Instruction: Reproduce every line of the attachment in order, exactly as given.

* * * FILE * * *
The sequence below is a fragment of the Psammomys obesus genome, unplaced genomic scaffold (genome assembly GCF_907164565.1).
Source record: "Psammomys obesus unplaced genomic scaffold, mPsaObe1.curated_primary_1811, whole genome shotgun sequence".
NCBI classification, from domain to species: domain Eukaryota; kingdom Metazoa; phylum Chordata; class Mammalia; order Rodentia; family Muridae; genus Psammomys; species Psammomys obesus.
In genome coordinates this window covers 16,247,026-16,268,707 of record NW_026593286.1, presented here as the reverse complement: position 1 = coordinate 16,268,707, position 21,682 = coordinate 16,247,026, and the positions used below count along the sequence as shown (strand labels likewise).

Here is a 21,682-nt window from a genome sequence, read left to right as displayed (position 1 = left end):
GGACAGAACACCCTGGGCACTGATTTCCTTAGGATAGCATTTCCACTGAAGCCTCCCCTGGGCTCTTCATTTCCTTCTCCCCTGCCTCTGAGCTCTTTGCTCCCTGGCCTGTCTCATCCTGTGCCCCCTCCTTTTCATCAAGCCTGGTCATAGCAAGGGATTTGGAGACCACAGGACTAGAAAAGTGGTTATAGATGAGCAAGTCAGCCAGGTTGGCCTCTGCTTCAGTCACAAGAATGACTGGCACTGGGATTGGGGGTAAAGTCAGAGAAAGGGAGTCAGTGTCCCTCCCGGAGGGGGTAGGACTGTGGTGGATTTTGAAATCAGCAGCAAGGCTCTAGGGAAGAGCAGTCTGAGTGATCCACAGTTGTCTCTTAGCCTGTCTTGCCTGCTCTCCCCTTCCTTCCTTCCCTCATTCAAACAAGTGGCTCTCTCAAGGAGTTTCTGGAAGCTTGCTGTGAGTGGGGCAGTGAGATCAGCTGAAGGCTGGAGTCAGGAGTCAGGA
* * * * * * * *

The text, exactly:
The sequence below is a fragment of the Psammomys obesus genome, unplaced genomic scaffold (genome assembly GCF_907164565.1).
Source record: "Psammomys obesus unplaced genomic scaffold, mPsaObe1.curated_primary_1811, whole genome shotgun sequence".
NCBI classification, from domain to species: domain Eukaryota; kingdom Metazoa; phylum Chordata; class Mammalia; order Rodentia; family Muridae; genus Psammomys; species Psammomys obesus.
In genome coordinates this window covers 16,247,026-16,268,707 of record NW_026593286.1, presented here as the reverse complement: position 1 = coordinate 16,268,707, position 21,682 = coordinate 16,247,026, and the positions used below count along the sequence as shown (strand labels likewise).

Here is a 21,682-nt window from a genome sequence, read left to right as displayed (position 1 = left end):
GGACAGAACACCCTGGGCACTGATTTCCTTAGGATAGCATTTCCACTGAAGCCTCCCCTGGGCTCTTCATTTCCTTCTCCCCTGCCTCTGAGCTCTTTGCTCCCTGGCCTGTCTCATCCTGTGCCCCCTCCTTTTCATCAAGCCTGGTCATAGCAAGGGATTTGGAGACCACAGGACTAGAAAAGTGGTTATAGATGAGCAAGTCAGCCAGGTTGGCCTCTGCTTCAGTCACAAGAATGACTGGCACTGGGATTGGGGGTAAAGTCAGAGAAAGGGAGTCAGTGTCCCTCCCGGAGGGGGTAGGACTGTGGTGGATTTTGAAATCAGCAGCAAGGCTCTAGGGAAGAGCAGTCTGAGTGATCCACAGTTGTCTCTTAGCCTGTCTTGCCTGCTCTCCCCTTCCTTCCTTCCCTCATTCAAACAAGTGGCTCTCTCAAGGAGTTTCTGGAAGCTTGCTGTGAGTGGGGCAGTGAGATCAGCTGAAGGCTGGAGTCAGGAGTCAGGA